Top 5 Reasons to Condition Your Home’s Water

Do you know what kind of water is running in your house? Depending on where you live and whether or not you use a water filtration system, the water you use to cook, bathe, and drink may be “hard” water or “soft” water. The biggest difference between the two? Conditioned water (or “soft” water) has a number of benefits over hard water that could improve your skin and your health in general.

In fact, there are many reasons to choose purified, filtered, and conditioned water over what comes out of the tap.

 

1.Your Water Will Taste Better – Although some may find it harsh to call hard water “dirty,” it gets the name from the amount of “hard” mineralsYour Water Will Taste Better present in a sample. These minerals include several that are safe for human consumption (like calcium, lime, and magnesium carbonate), but which may impact the water’s taste.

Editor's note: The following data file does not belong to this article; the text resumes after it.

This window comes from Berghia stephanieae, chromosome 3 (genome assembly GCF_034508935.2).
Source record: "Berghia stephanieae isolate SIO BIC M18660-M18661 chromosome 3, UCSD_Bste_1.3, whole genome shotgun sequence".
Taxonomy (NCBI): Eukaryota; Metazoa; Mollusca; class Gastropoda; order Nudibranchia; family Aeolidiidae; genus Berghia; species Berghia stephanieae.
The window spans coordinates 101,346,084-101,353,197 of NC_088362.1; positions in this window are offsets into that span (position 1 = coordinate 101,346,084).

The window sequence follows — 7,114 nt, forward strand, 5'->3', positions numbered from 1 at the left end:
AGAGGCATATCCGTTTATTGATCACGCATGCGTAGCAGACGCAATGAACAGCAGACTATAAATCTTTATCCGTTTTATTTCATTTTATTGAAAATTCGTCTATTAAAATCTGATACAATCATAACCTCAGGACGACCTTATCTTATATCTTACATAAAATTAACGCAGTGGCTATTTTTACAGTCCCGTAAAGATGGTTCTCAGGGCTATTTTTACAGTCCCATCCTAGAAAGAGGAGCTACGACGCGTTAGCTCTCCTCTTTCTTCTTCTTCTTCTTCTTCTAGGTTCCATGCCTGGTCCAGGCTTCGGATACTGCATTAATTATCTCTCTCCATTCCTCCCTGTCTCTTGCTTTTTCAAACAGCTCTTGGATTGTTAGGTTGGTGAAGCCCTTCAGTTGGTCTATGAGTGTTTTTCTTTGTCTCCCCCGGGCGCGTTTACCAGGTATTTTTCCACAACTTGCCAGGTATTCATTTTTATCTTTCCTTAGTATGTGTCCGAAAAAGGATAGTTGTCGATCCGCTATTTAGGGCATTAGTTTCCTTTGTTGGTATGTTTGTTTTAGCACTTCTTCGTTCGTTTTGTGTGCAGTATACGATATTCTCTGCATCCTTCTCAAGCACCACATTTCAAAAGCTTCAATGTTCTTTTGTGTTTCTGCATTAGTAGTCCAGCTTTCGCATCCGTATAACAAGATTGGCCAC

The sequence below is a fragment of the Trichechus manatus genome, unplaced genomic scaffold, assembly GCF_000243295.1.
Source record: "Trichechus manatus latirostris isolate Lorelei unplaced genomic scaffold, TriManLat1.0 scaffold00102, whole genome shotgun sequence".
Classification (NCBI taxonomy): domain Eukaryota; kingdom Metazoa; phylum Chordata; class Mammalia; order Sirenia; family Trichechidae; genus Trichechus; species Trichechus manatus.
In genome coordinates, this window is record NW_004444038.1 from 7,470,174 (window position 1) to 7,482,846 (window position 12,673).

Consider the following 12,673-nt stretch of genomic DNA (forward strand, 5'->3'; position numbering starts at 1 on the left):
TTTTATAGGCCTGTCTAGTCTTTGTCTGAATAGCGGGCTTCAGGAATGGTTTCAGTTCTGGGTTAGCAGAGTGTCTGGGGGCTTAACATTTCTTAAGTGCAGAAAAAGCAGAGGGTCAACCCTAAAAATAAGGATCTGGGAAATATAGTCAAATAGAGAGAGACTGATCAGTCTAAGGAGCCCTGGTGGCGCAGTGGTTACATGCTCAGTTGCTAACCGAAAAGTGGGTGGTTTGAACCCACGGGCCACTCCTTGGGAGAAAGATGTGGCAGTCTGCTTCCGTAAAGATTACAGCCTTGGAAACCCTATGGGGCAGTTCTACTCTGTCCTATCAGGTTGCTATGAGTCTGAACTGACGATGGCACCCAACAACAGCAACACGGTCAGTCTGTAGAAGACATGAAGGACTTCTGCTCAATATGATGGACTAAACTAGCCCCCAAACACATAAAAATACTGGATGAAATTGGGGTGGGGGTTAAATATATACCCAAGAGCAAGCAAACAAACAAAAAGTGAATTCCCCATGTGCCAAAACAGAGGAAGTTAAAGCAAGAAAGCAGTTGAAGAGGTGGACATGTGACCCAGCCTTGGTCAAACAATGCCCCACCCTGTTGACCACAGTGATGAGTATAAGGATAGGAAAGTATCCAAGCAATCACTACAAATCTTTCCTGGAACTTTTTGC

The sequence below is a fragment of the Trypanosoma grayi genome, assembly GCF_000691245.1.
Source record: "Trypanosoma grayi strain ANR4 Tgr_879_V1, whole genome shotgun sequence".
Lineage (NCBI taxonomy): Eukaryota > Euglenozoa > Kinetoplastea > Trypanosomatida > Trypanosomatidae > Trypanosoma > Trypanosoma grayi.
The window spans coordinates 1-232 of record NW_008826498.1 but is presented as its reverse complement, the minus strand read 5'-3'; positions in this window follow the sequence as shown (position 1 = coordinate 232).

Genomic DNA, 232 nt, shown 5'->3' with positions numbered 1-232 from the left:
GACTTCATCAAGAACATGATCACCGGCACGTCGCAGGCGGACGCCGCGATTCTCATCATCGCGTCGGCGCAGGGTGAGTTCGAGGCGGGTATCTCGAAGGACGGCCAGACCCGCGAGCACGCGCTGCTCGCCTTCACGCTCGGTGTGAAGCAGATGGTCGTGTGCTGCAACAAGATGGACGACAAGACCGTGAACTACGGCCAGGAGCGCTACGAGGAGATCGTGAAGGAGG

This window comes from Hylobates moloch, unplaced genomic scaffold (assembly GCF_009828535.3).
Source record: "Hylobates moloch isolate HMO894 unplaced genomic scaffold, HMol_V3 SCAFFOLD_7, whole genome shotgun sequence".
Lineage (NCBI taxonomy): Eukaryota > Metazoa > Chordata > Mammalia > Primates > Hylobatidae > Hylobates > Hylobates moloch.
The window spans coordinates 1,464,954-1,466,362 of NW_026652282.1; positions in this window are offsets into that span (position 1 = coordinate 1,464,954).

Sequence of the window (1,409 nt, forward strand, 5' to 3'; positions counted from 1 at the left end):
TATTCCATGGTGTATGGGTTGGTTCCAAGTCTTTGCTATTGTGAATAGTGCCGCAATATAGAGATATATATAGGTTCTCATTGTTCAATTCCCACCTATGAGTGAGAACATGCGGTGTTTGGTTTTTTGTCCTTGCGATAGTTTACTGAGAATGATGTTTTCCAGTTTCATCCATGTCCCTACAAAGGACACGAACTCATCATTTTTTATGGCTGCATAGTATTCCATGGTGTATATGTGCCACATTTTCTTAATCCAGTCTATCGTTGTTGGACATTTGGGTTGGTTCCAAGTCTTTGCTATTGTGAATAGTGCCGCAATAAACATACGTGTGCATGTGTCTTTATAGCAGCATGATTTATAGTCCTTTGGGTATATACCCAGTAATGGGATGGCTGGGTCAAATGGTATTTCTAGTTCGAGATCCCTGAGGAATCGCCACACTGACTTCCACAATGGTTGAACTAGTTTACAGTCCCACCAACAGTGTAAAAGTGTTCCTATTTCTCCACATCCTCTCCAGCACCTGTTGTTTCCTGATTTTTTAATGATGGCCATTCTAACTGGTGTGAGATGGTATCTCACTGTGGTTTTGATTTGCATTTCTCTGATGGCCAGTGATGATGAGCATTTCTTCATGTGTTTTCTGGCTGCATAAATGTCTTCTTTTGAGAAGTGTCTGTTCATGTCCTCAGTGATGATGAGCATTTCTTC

Depending on your local water municipality, your water could also potentially be treated with chlorine, fluoride, or other chemicals. Have you ever noticed that tap water tastes different everywhere you go? This is because an area’s distinct mix of minerals and added “purifiers” (like chlorine) differs from place to place. Water softener systems can ensure that your home tap water doesn’t have any unpleasant impurities that you may have gotten used to over the years.

 

2. Your Water Will Be Better for You – By its very nature, drinking water needs to be free of any impurities that may be harmful to humans. Although serious problems like the presence of lead and other majorly damaging compounds have gained attention over the past few years, more Your Water Will Be Better for Youcommon chemicals are often added by your local water municipality to try to keep the supply of water as clean as possible.